First I would like to address the whole "i don't eat venison" nonesense some of my *cough cough* girl friends try to use to get their husbands not to hunt, or worse IMO not to keep the meat. There are a few keys to tasty eats, and they start in the field. Some of this might seem like I'm stating the obvious so bear with me.
1-appearance of animal before you shoot it
2-shot placement, if you gut shoot a deer its going to take extra work to make it taste decent
3-don't push the animal, unless you see it fall give it time to lay down and die.
4-clean your animal in the field and clean it properly. do NOT use water from a hose to wash out the cavity (you don't want to know about hose bacteria)
5-if temperature allows you want to hang your deer for a few days its really worth it.
6-when we process our deer, which we do at home, we don't package any bones with the meat. This year we're going to try ribs though so I'll let you know how that goes. but our roasts/steaks/etc are just the meat.
7-everything is better with bacon. Since venison is a such a lean meat the burger can have a very strong flavor. so when we process our burger we grind fresh bacon right into it. You can add different types of bacon (i really like the peppercorn type) This gives your burger some fat and flavor.
now you have your deer in the freezer, what to do with it....
for whole pieces of meat I like to thaw it ahead of cooking time and soak it in milk. weird right? It seems to take some of the *game* taste out that everyone seems to use as the reason not to eat venison.
Recipes to follow
thaw venison roast in milk in fridge overnight (its okay if its not completely thawed the night before)
1/2 can cola
1/4 cup apple cider vinegar
1/4 cup brown sugar
2 beef bullion cubes
1/2 teaspoon salt
1/2 teaspoon pepper (fresh ground pepper or split pepper corns)
1/4 teaspoon red pepper flakes
1/4 teaspoon cumin
2 crushed garlic cloves (or 1 teaspoon garlic powder)
1/2 teaspoon onion powder
Rinse milk off the roast using cool water, place roast in crock pot, or electric roasting pan. Add all ingredients listed above and enough cool tap water to cover the roast. If you use a roasting pan instead of a crock you will need to add water throughout the cooking process. Cook on low for 8 hours or high for 5 hours. 1 hour before serving shredd roast, first slicing against the grain and then fork shredding, place back into cooking liquid.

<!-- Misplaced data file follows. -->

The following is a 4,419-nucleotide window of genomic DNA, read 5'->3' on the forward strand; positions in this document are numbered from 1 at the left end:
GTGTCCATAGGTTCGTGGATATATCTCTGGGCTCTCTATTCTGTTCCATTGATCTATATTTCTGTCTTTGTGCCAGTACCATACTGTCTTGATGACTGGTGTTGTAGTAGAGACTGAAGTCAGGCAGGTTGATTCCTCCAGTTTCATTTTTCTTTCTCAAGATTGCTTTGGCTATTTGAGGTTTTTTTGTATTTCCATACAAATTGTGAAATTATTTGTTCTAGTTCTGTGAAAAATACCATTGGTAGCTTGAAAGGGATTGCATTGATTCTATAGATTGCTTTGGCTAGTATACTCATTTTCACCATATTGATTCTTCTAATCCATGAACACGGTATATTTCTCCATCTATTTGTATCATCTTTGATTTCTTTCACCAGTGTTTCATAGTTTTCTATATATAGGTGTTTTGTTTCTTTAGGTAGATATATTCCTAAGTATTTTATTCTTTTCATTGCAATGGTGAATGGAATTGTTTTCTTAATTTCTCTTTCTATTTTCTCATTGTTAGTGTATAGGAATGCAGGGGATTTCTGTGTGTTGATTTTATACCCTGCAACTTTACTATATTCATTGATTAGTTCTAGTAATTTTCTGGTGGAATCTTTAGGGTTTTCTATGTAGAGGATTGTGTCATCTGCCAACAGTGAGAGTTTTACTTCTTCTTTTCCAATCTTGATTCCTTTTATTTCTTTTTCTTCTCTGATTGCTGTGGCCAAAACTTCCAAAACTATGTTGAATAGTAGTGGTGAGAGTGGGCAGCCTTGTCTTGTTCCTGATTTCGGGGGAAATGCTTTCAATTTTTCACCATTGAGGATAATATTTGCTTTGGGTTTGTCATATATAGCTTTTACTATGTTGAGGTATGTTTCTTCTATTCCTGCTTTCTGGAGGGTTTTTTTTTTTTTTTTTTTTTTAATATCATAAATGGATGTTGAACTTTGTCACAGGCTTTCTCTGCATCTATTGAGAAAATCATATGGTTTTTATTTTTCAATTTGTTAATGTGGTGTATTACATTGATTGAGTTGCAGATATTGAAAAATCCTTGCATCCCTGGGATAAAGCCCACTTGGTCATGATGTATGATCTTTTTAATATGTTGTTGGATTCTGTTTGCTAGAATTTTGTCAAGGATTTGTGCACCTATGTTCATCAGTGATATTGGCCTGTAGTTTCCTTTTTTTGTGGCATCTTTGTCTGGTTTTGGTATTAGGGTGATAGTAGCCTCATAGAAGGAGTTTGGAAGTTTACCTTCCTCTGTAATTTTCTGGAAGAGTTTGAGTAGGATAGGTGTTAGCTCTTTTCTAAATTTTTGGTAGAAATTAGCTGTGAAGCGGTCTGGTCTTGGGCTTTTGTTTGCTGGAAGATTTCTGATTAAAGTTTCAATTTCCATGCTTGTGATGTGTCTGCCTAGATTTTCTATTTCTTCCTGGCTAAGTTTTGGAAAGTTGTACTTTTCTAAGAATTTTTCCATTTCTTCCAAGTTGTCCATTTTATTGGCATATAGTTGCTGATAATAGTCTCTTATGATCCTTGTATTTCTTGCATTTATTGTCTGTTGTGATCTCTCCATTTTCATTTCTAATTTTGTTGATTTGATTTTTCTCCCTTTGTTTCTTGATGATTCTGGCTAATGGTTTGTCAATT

I have made this for many friends and they assure me it tastes just like beef. The spice measurements are approx, I ususally add more cumin and red pepper flakes to make it a bit spicier.
tomorrow I'll start with the *left over roast* recipes, if you guys are interested
Hey man thats a great start! I dont have any real recipes, but I might try to snatch one or two from my father-in-law. Keep em coming!
Fantastic start Jess! Lemme find some of mine to post. Can we include sides, or just game?
2-Squirrels-cleaned(hopefully)-cut into pieces
1-cup vinegar, I use apple cider
1-onion diced, I use red onions
3/4 tsp sea salt
3/4tsp black pepper, more if you like, I do
1-tsp seasoned salt
1-bay leaf(dried) 2 if fresh
2-stalks fresh celery, diced
4-medium carrots, diced
3-10 Red Potatoes, depends on size, cubed
1-can of beer, more for the cook
2-Ts-decent olive oil
Wash squirrels and cut up into pieces, combine sea salt, vinegar,pepper, and onion into a large freezer type bag, add beer to cover. Let stand in fridge for 3+hours. Remove squirrels, drain and in a large skillet with a cover, brown in butter and olive oil, do not drain. Add seasoned salt,celery,carrots, bay leaf and enough water or beer to cover all. Cover and simmer till meat is tender.
Serve with fresh cornbread, or soda bread.
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